Faultlines, refugees, and the law

Duration: 
Sunday, September 27, 2015 - 11:45
Countries: 
Syria
Hungary
Slovenia
Serbia
Bosnia and Herzegovina
Greece
Macedonia

The refugee crisis in Europe has challenged many accepted truths, and shown that the solution lies in applying international human rights law to override political maneuvering.

For the refugee ‘crisis’ this narrative went along predictable lines: reports of numbers and the response of States. The inability of Greece, Macedonia, and then Hungary to ‘cope’, and the defensive measures taken to stop the ‘invasion’. The generic term used was ‘migrants’ ‘Syrians’ ‘refugees’ - depersonalising. Although there were some personal stories, there was no analysis as to who they were: men, women, children, age?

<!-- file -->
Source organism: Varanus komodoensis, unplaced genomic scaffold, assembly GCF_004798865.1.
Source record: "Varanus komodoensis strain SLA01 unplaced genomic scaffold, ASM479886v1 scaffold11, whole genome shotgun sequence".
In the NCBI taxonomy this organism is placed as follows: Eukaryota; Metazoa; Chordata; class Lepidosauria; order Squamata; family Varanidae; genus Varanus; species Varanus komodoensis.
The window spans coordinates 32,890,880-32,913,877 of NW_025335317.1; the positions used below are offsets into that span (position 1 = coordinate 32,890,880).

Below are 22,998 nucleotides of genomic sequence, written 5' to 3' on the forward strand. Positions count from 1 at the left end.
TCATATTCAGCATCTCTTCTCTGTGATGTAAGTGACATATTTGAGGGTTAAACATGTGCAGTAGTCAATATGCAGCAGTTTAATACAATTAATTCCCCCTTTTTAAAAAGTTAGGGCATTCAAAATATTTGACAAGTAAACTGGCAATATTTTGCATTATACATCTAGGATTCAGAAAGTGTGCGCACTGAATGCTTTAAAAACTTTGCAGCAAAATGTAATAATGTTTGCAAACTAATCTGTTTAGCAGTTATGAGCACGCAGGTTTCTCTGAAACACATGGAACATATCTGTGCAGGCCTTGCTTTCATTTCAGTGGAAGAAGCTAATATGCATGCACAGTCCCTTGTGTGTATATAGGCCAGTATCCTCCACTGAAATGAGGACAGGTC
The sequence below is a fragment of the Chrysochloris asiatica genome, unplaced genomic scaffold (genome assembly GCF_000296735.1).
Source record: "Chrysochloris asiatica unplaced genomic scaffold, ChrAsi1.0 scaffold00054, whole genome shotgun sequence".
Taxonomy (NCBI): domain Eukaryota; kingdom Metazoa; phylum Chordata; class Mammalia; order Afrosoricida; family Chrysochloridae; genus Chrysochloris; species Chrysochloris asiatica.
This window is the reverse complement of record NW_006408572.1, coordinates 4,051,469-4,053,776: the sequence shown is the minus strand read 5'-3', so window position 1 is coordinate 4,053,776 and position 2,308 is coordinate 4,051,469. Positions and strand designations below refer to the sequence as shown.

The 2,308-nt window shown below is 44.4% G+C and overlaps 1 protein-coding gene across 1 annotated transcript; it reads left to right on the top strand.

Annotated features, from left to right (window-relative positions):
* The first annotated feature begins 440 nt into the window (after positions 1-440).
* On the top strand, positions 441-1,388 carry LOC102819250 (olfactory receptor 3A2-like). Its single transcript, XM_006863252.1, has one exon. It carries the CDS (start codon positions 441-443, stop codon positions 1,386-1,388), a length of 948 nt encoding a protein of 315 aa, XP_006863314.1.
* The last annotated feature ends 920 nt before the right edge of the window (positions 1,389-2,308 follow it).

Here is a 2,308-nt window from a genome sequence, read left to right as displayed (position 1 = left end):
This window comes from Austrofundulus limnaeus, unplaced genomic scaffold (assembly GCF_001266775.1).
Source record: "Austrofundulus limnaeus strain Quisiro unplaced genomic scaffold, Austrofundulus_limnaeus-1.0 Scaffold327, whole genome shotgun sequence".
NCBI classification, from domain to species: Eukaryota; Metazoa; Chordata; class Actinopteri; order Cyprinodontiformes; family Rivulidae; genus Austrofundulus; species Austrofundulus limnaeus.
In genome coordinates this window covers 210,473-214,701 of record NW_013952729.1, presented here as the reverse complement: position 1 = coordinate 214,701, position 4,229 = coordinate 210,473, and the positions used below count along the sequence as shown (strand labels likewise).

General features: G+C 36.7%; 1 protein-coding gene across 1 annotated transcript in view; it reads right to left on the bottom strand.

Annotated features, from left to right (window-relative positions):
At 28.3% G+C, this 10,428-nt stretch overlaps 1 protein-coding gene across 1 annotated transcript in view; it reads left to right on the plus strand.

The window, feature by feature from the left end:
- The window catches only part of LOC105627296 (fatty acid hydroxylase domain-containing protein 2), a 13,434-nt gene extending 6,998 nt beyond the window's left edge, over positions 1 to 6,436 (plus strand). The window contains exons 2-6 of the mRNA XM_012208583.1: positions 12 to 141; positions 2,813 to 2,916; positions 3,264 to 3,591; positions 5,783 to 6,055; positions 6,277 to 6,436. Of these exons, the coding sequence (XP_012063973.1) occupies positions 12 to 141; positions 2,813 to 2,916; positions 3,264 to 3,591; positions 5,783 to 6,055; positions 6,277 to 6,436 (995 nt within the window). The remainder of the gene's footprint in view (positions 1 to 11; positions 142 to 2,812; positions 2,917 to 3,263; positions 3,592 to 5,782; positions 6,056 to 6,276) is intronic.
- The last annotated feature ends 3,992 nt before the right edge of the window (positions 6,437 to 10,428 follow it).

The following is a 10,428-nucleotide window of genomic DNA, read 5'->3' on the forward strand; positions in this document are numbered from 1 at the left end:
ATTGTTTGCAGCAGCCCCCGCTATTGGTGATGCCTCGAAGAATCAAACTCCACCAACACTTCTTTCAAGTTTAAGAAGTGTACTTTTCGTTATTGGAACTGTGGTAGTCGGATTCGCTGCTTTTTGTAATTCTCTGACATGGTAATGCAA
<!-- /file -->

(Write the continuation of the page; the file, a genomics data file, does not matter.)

The ultimate solution to the current refugee’ crisis’ is to end the war. That must be the end game. Traditional narratives and the policies and knee jerk reactions that follow, have failed. A different approach is needed and this crisis has perhaps shown us the way forward: there is a new and positive image of masculinity which favours peace over war; there is a tide of good will and common humanity across borders, languages and cultures, which has shown that our governments can be swayed by citizen engagement-democracy. Above all, and to meet the demands of the immediate situation now, there is a legal framework which  can guide States through this if they only drop their political rhetoric and seek practical ways forward. 

Document PDF: 

Faultlines, refugees, and the law 2015